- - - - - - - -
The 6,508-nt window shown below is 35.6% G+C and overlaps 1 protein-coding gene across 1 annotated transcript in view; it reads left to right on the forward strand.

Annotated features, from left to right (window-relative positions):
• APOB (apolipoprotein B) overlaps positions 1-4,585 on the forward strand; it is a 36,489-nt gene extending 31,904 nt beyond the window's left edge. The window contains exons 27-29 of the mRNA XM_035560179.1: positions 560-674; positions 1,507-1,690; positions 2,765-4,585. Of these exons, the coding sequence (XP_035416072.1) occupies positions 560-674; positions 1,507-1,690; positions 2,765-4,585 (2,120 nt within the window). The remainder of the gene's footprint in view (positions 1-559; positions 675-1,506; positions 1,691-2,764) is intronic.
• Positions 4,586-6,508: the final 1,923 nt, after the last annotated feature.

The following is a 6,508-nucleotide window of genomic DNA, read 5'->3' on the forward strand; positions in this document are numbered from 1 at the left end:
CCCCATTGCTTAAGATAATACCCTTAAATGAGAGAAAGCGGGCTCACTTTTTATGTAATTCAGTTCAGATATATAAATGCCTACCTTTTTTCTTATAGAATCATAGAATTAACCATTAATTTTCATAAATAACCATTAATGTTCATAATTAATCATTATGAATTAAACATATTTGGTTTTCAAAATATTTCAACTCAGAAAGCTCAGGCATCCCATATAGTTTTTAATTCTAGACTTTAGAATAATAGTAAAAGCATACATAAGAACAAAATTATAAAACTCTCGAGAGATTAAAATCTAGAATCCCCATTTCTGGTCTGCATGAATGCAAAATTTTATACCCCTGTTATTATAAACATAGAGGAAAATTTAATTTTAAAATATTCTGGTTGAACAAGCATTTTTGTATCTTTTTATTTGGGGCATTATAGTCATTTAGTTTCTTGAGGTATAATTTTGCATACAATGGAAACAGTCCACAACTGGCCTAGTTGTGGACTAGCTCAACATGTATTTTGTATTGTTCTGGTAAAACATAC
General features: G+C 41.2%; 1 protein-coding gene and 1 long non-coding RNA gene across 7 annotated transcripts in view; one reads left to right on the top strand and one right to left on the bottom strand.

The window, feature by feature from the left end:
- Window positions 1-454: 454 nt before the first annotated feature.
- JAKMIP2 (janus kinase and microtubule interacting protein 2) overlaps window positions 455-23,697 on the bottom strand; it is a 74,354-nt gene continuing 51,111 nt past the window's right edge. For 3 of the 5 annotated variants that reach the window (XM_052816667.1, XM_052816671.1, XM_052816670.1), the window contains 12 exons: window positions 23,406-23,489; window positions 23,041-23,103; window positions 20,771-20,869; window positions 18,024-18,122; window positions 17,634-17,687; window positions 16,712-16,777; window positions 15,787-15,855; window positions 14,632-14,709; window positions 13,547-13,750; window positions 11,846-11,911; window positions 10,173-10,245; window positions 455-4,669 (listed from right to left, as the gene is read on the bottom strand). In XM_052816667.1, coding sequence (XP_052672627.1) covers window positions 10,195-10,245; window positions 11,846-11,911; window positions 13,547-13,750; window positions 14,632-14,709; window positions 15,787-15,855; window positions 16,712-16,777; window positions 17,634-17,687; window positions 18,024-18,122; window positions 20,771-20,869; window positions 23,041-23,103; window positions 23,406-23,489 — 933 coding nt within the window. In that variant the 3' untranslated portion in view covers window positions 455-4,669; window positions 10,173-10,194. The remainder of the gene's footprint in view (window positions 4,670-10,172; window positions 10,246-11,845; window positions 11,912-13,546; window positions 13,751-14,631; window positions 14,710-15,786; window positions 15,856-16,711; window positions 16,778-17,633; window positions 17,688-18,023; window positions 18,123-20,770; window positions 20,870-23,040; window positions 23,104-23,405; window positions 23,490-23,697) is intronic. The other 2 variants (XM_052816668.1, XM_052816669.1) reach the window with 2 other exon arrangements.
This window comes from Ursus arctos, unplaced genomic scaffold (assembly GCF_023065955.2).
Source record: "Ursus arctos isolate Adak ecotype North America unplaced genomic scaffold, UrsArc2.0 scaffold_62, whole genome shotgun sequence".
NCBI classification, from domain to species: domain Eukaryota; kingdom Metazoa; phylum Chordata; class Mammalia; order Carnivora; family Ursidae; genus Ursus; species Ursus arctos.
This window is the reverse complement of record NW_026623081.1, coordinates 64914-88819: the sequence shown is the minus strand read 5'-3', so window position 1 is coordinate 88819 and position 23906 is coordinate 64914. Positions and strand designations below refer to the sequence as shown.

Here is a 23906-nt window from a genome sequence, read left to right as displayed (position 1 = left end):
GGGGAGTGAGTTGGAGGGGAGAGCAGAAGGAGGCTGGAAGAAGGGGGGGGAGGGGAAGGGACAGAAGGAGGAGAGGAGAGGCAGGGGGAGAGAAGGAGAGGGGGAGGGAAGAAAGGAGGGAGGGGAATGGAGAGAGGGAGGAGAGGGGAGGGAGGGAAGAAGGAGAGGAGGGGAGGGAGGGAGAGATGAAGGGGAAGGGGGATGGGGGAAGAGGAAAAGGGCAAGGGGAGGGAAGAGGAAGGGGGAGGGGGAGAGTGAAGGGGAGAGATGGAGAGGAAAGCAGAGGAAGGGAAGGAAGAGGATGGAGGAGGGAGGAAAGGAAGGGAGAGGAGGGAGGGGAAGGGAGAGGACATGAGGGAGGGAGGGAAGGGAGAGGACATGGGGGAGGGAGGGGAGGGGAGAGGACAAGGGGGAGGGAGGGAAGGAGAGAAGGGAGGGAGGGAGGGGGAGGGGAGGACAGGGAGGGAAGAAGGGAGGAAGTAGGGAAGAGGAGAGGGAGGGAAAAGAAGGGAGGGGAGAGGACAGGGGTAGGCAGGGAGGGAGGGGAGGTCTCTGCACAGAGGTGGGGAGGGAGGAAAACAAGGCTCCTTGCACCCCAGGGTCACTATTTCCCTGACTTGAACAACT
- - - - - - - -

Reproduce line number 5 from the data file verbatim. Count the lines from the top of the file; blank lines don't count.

The following is a 6,508-nucleotide window of genomic DNA, read 5'->3' on the forward strand; positions in this document are numbered from 1 at the left end: